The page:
Generational justice

The Earth Is Full by Thomas L. Fried­man, New York Times, June 7, 2011 …we are cur­rently grow­ing at a rate that is using up the Earth’s resources far faster than they can be sus­tain­ably replen­ished, so we are eat­ing into the future. Right now, global growth is using about 1.5 Earths.…That is what hap­pens when one gen­er­a­tion in one coun­try lives at 150 per­cent of sus­tain­able capac­ity….…the consumer-driven growth model is bro­ken and we have to move to a more happiness-driven growth model, based on peo­ple work­ing less and own­ing less.

U.S. Ranks at the Bottom of Child Well-Being / By Katie McDonough, April 12, 2013 – The United States ranked in the bottom four of a United Nations report on child well-being. Among 29 countries, America landed second from the bottom in child poverty and held a similarly dismal position when it came to “child life satisfaction.” Keeping the U.S. company at the bottom of the report, which gauged material well-being, overall health, access to housing and education, were Lithuania, Latvia and Romania, three of the poorest countries in the survey….But don’t feel too discouraged, fellow Americans! As the International Business Times notes [3], the U.S. has managed to take first place in plenty of other surveys conducted by global organizations: The United States is No. 1 on many other lists: It spends more on the military than the next 12 nations on the list combined; it’s the best in the world at imprisoning people; and it has the most obese people, the highest divorce rate, and the highest rate of both illicit and prescription drug use.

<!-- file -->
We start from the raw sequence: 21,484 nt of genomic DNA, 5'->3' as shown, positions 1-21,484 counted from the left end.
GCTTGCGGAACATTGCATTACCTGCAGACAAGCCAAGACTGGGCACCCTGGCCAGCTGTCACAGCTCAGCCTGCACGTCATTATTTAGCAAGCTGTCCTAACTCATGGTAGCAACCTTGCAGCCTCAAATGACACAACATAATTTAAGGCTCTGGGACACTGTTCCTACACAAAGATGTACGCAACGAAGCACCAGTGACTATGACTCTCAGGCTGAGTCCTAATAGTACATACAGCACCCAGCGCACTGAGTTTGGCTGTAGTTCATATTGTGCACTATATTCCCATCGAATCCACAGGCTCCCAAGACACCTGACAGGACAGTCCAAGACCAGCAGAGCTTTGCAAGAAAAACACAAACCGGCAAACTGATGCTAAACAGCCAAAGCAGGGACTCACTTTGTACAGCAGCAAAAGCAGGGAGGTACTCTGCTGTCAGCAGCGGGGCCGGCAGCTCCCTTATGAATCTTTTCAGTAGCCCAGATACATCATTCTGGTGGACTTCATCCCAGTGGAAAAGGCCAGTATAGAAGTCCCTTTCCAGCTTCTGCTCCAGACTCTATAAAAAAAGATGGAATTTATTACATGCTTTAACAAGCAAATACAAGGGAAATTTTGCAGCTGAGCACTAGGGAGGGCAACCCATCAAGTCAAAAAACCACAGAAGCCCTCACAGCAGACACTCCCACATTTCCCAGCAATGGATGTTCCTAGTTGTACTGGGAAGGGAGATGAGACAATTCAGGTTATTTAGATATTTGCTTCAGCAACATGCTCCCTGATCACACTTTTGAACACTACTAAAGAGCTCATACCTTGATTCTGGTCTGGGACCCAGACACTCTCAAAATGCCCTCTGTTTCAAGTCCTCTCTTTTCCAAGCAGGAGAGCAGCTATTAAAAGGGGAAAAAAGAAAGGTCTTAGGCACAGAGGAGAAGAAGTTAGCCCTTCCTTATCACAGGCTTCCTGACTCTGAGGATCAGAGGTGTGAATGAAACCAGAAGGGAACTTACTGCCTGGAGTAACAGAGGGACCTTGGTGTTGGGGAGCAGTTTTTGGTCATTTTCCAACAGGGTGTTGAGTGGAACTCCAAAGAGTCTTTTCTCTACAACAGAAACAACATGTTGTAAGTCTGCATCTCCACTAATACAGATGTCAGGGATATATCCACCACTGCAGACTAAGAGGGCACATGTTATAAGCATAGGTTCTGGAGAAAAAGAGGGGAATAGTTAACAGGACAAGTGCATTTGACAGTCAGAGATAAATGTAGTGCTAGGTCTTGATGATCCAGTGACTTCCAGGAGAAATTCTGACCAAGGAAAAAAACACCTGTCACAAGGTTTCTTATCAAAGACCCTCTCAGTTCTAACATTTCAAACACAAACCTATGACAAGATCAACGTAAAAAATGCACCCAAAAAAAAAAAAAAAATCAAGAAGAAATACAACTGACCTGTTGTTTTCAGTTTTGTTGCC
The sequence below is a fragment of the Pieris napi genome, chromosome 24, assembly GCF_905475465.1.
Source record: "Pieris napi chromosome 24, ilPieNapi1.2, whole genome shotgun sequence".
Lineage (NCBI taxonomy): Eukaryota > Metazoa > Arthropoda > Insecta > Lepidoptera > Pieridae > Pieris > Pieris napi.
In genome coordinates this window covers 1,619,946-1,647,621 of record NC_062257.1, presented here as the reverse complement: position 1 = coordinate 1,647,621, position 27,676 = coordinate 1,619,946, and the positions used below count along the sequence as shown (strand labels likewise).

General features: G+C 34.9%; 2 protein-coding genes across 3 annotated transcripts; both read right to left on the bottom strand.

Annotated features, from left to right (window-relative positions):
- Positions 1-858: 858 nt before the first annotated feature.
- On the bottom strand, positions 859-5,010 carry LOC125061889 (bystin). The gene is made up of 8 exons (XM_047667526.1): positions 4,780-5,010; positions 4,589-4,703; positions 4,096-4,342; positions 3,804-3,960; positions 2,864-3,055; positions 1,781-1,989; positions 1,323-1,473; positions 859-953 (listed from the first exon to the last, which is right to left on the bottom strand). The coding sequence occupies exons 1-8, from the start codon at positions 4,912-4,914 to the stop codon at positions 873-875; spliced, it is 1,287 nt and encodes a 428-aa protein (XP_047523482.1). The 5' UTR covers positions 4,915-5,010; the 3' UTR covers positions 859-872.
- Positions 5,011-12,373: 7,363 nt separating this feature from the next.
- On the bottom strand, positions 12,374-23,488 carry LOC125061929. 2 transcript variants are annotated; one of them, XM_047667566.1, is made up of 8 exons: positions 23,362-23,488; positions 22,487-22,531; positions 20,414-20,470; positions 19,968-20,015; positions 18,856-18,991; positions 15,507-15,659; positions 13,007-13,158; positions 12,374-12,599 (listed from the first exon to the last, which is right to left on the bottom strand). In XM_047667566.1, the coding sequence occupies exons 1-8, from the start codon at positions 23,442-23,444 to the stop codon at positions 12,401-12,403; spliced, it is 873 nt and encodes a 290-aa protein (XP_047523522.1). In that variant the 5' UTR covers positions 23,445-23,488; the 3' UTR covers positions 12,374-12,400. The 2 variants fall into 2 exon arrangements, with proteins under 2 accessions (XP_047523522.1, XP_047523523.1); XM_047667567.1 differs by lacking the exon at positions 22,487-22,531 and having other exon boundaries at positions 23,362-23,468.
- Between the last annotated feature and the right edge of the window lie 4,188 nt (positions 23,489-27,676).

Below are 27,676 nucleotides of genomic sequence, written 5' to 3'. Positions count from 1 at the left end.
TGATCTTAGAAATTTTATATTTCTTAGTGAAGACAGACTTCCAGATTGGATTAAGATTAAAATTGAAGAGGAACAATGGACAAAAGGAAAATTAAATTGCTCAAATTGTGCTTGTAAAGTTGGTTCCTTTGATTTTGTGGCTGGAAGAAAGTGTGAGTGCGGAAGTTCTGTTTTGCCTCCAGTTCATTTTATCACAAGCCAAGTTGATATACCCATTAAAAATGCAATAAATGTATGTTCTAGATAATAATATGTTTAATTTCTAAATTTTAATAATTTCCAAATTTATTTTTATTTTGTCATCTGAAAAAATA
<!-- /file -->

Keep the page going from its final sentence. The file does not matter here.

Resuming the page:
Why our children’s future no longer looks so bright By Robert J. Samuelson, Washington Post, October 16, 2011— A specter haunts America: downward mobility. Every generation, we believe, should live better than its predecessor…But these expectations could be dashed. For young Americans, the future could be dimmer …Our children’s futures have been heavily mortgaged…The future is never entirely predictable, but downward mobility is not just a scary sound bite. It’s a real possibility.

9 Ways the Right’s Ayn Randian Experiment Screws Over the Young – Blog for Our Future, By RJ Eskow, June 17, 2013 Conservatives keep claiming liberals want a “cradle-to-grave nanny state.” That rhetoric has distracted us from the real social re-engineering taking place all around us. The right, along with its “centrist” collaborators, … Continue reading →

The Decade of Lost Children by Charles M. Blow, New York Times, August 5, 2011